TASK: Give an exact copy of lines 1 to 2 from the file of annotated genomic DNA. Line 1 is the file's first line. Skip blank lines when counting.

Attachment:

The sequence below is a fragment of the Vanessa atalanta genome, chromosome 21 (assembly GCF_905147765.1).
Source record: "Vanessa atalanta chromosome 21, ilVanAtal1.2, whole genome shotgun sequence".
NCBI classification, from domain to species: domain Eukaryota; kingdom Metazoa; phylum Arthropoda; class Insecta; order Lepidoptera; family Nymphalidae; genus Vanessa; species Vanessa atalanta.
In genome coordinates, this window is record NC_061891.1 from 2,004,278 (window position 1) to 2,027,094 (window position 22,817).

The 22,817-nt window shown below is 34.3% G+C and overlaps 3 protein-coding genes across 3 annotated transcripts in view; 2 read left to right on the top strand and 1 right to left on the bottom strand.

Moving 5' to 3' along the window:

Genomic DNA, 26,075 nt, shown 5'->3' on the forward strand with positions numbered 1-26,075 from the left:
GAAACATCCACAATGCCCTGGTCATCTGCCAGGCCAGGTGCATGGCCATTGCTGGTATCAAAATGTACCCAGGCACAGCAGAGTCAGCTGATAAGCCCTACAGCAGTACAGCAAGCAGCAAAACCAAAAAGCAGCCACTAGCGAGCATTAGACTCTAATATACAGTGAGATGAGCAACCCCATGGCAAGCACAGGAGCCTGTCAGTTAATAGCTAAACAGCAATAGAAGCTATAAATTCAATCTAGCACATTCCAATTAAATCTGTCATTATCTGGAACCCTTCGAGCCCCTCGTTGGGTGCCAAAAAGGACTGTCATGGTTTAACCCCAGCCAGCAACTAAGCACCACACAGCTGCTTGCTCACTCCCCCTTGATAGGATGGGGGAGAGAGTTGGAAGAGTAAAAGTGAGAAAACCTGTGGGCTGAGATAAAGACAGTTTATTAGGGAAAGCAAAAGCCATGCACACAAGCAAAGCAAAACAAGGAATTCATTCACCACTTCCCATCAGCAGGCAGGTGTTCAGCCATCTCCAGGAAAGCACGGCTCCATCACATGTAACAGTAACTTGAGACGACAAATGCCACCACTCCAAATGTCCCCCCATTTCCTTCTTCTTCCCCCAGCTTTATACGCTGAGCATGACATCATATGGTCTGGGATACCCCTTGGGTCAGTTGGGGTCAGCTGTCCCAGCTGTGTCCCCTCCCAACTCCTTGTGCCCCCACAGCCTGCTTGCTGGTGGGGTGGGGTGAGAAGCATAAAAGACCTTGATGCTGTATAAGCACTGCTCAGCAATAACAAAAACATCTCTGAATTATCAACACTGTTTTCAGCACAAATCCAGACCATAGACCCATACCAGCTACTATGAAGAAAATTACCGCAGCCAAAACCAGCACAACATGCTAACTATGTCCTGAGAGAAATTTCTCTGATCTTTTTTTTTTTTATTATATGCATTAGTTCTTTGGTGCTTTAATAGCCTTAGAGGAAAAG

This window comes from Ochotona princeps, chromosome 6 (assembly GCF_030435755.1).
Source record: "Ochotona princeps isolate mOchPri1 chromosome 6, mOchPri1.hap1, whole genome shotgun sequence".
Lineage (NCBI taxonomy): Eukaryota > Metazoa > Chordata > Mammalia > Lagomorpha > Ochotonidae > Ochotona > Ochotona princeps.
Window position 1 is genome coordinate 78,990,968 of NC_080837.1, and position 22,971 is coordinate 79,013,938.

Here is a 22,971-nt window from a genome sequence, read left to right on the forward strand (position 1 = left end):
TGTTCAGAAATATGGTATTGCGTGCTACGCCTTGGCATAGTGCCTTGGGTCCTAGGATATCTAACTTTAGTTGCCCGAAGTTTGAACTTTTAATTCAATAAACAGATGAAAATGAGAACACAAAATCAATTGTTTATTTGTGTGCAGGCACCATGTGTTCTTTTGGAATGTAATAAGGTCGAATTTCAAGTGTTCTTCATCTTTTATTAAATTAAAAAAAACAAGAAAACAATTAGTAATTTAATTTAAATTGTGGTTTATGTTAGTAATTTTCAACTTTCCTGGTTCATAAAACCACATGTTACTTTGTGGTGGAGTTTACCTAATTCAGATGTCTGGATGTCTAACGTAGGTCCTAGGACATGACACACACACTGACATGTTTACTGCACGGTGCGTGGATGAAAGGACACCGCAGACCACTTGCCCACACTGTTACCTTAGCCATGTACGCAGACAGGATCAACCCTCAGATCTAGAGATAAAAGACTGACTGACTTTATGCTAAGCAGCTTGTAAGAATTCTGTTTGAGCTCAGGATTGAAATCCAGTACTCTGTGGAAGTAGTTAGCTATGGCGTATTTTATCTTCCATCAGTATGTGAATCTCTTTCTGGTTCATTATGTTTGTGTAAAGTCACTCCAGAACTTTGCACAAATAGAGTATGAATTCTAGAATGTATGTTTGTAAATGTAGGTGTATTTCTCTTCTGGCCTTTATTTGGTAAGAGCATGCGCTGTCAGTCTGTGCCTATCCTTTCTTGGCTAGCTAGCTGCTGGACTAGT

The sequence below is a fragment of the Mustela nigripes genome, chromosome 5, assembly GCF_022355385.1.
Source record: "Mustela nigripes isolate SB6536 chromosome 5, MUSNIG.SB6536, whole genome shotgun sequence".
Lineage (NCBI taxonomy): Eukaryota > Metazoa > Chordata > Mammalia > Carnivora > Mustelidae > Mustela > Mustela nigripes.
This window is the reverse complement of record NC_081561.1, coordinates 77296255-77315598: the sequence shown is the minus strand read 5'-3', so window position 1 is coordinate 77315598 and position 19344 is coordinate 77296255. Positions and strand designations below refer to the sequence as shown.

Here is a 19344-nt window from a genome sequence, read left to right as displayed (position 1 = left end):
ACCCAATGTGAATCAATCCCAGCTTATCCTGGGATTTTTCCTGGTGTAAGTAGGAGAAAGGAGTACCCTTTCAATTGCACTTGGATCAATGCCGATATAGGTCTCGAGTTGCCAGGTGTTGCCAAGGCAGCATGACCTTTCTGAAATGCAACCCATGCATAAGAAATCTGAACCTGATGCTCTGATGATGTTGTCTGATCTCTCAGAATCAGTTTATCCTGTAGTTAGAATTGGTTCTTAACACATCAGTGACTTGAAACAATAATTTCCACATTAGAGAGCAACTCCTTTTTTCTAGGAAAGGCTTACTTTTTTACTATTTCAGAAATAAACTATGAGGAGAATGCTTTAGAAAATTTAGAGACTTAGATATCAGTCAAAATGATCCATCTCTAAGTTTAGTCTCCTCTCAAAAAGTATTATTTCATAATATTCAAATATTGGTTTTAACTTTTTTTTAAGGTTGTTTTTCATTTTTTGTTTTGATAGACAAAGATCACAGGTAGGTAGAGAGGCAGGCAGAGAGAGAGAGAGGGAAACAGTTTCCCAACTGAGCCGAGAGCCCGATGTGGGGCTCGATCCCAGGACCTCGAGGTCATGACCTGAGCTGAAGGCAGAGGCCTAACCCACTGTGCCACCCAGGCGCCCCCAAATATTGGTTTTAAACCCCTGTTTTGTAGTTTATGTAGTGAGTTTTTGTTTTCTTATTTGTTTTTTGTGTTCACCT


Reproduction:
The sequence below is a fragment of the Vanessa atalanta genome, chromosome 21 (assembly GCF_905147765.1).
Source record: "Vanessa atalanta chromosome 21, ilVanAtal1.2, whole genome shotgun sequence".